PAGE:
Colin Kaepernick: Barack Obama Speaks Out On National Anthem Controversy
Colin Kaepernick’s decision to not stand during the pre-game national anthem has created discussion and anger among Americans. Some are defending his freedom of expression, while others are calling for him to leave the country.
This morning, Barack Obama expressed his opinion on the matter. While supporting Kaepernick’s right to express his opinion and stating that he is glad Colin decided to become involved in a problem that is important to him, Obama also acknowledged that the anger his actions have drawn may keep some from hearing Kaepernick’s message.
“As a general matter, when it comes to the flag, and the National Anthem and the meaning that that holds for our men and women in uniform and those that fought for us – that is a tough thing for them to get past, to then hear what his deeper concerns are.”
NFL.com reports that the basis for Colin’s refusal to rise to his feet during the playing of the national anthem before football games is his concern about the current relationship between police officers and people in the African-American community.
“I am not going to stand up to show pride in a flag for a country that oppresses black people and people of color… To me, this is bigger than football and it would be selfish on my part to look the other way. There are bodies in the street and people getting paid leave and getting away with murder.”
It’s a topic that Barack Obama has had to deal with delicately, needing to acknowledge perceived injustices while not encouraging violence or saying anything that contributes to an “all police are bad” image.
Because of the anger Colin Kaepernick’s actions have stirred up and the difficulty it may cause in his conveying his intended message, Fox News reports that the president called his protest messy. He also, however, stated that democracy is difficult and often messy, “that’s the way democracy works.”
The 49ers have indicated that they recognize Kaepernick’s right to not stand during the playing of the national anthem, a tradition they called “a special part of the pre-game ceremony. It is an opportunity to honor our country and reflect on the great liberties we are afforded as its citizens.” Colin’s coach, Chip Kelly, also defended his actions, saying it’s “his right as a citizen.”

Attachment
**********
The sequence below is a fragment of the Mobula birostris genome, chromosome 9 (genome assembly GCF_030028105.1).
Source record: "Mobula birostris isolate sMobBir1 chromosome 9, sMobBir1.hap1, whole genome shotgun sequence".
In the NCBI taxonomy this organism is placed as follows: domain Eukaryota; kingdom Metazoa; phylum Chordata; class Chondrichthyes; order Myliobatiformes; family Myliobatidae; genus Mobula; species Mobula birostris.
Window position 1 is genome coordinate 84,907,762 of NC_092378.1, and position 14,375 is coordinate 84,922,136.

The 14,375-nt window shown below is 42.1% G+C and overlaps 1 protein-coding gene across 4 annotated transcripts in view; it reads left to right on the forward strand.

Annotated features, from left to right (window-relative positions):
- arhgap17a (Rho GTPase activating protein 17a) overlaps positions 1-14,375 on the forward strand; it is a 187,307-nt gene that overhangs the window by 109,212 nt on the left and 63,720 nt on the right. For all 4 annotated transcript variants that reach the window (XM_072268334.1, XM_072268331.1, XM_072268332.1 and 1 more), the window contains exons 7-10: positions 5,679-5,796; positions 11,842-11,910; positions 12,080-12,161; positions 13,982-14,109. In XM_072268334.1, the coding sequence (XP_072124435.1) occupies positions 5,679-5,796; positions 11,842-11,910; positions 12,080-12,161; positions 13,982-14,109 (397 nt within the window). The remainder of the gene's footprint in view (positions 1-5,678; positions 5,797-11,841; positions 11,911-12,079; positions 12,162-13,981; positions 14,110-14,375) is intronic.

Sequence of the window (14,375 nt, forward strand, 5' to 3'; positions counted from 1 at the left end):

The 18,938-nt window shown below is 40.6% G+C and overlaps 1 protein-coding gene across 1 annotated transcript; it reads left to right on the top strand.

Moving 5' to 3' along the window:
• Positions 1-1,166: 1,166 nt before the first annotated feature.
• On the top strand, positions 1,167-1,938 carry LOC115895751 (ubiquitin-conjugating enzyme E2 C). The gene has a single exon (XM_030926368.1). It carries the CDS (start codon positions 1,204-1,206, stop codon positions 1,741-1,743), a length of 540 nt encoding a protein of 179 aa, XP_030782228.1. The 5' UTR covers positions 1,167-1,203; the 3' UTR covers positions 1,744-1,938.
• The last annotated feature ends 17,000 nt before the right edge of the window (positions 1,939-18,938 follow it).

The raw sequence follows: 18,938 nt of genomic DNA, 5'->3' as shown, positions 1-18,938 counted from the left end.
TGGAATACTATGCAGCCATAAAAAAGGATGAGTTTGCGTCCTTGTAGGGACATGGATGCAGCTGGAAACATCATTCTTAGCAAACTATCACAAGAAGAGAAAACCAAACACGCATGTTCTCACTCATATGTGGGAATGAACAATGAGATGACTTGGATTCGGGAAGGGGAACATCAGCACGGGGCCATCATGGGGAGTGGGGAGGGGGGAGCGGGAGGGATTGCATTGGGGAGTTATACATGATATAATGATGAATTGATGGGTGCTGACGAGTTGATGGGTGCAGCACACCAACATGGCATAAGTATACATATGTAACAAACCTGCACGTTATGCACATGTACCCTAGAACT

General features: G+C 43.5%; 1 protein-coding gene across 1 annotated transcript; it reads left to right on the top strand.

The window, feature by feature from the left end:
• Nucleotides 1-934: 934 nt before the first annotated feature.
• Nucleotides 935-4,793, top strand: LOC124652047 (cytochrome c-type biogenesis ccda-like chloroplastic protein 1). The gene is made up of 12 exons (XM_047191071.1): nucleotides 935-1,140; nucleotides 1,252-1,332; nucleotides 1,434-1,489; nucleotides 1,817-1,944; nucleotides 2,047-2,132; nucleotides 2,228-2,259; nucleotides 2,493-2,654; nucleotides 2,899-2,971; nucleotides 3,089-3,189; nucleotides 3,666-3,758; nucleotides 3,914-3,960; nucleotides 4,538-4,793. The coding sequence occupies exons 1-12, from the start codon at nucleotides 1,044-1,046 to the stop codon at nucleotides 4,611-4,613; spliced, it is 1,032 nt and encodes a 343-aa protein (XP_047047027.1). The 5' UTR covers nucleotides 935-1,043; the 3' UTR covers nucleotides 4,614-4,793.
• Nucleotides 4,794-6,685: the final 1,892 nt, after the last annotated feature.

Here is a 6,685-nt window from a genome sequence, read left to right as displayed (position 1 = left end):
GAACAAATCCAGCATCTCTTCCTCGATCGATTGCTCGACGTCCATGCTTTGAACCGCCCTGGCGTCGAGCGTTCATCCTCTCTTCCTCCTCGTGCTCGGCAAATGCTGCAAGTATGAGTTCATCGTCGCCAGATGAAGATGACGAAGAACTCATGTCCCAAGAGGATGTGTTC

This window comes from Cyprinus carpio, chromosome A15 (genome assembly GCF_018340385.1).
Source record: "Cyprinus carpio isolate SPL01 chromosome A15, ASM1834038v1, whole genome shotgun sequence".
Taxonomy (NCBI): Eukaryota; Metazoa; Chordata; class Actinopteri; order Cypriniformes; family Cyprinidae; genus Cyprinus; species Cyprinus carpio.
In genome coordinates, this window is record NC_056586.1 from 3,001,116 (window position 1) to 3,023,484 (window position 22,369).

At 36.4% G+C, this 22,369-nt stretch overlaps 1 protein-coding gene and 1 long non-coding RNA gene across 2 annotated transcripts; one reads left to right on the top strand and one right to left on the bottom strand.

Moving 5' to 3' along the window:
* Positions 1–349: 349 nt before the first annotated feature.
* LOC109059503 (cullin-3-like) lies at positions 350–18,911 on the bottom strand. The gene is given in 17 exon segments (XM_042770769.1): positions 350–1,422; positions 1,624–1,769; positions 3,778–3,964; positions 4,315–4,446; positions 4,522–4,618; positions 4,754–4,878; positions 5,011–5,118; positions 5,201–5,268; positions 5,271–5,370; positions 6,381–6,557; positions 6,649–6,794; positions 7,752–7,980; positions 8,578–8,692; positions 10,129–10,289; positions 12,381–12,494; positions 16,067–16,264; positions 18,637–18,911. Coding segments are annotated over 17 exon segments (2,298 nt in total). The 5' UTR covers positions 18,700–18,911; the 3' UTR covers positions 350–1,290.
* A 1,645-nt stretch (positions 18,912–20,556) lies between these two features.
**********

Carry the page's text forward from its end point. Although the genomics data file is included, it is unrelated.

The 49ers quarterback did not speak to his coach about his decision prior to the first time he didn’t stand during the national anthem. Kaepernick feels obligated to be a voice for those he believes are being oppressed and is willing to pay whatever price that costs him.
Barack Obama acknowledged that he believes Colin Kaepernick’s concerns are real and that his protest has already accomplished something positive.
” I don’t doubt his sincerity. I think he cares about some real, legitimate issues that need to be talked about and, if nothing else, what he’s done is generated more conversation about some topics that need to be talked about.”
Among those condemning Kaepernick’s decision to come to his feet during the national anthem are presidential candidate Donald Trump and Fox News.
Trump is calling for him to leave the country. The Telegraph quotes him as saying the following.
“I think it’s a terrible thing, and you know, maybe he should find a country that works better for him. Let him try. It won’t happen.”
Fox News’ Mike Huckabee agrees with this suggestion, saying, “I think we outta take a certain NFL quarterback, ask him where he’d like to go, and send him there…”
Former Pittsburgh Steelers wide receiver Hines Ward has taken a stance that is closer to that of Barack Obama, posting this on Instagram.
Pro Football Hall of Famer Jerry Rice echoed a similar sentiment in a Twitter post.
Barack Obama also expressed in his comments about Colin Kaepernick’s refusal to stand during the national anthem that his willingness to get involved and have an informed opinion is a good thing.
“I’d rather have young people engaged in the argument and trying to think through how they can be part of our democratic process than those who are just sitting on the sidelines.”
[Photo by Harry How/Getty Images]